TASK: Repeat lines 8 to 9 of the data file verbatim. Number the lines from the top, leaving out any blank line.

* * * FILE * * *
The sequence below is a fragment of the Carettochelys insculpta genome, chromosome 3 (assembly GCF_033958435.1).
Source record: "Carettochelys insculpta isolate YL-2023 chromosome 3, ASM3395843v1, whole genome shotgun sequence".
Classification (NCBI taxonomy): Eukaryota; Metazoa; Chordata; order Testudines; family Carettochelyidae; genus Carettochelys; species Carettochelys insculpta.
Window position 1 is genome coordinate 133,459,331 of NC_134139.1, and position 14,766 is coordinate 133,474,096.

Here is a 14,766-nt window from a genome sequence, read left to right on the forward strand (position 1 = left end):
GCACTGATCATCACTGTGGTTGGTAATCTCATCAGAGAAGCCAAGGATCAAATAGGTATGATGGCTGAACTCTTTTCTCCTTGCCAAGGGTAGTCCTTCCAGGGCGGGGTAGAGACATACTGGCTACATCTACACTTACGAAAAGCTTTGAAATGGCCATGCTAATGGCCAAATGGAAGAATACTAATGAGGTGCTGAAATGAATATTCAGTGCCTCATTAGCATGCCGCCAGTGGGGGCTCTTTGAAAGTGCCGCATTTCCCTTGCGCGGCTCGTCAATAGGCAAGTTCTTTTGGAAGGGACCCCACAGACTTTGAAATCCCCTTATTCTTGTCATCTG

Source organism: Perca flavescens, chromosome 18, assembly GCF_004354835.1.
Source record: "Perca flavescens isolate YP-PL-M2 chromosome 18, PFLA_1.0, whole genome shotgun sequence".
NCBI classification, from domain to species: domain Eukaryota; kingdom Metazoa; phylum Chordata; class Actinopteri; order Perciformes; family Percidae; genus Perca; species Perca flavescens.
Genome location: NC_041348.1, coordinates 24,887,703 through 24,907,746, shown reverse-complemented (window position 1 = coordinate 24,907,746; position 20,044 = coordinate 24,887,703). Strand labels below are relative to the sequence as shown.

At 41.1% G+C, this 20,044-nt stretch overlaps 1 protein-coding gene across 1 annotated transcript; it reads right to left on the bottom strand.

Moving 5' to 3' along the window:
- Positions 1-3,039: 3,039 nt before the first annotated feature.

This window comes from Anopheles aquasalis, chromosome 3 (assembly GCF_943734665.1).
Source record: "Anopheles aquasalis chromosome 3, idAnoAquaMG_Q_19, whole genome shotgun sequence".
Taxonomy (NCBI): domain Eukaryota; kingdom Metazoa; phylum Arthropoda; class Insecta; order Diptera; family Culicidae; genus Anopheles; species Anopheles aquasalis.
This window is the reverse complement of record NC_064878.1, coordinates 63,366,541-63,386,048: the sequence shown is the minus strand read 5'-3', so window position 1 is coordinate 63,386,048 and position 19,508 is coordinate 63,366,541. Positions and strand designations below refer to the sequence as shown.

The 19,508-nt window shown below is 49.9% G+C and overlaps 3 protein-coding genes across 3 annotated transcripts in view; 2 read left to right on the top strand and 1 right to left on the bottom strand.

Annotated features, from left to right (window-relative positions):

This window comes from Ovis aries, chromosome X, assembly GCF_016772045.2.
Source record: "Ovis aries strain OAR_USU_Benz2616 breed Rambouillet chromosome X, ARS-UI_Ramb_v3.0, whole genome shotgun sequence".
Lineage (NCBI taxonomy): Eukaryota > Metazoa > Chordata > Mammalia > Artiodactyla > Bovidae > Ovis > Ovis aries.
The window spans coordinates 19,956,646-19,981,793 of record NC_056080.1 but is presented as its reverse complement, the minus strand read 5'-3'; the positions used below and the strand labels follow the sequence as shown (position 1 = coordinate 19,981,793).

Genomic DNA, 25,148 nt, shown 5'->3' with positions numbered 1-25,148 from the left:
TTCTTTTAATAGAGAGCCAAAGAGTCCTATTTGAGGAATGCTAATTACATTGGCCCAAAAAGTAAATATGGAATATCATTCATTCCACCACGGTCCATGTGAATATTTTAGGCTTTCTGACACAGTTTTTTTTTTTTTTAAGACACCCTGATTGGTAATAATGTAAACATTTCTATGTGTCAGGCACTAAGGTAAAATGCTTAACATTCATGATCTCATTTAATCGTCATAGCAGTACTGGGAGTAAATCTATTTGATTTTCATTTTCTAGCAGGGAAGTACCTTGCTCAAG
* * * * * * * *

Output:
Source record: "Perca flavescens isolate YP-PL-M2 chromosome 18, PFLA_1.0, whole genome shotgun sequence".
NCBI classification, from domain to species: domain Eukaryota; kingdom Metazoa; phylum Chordata; class Actinopteri; order Perciformes; family Percidae; genus Perca; species Perca flavescens.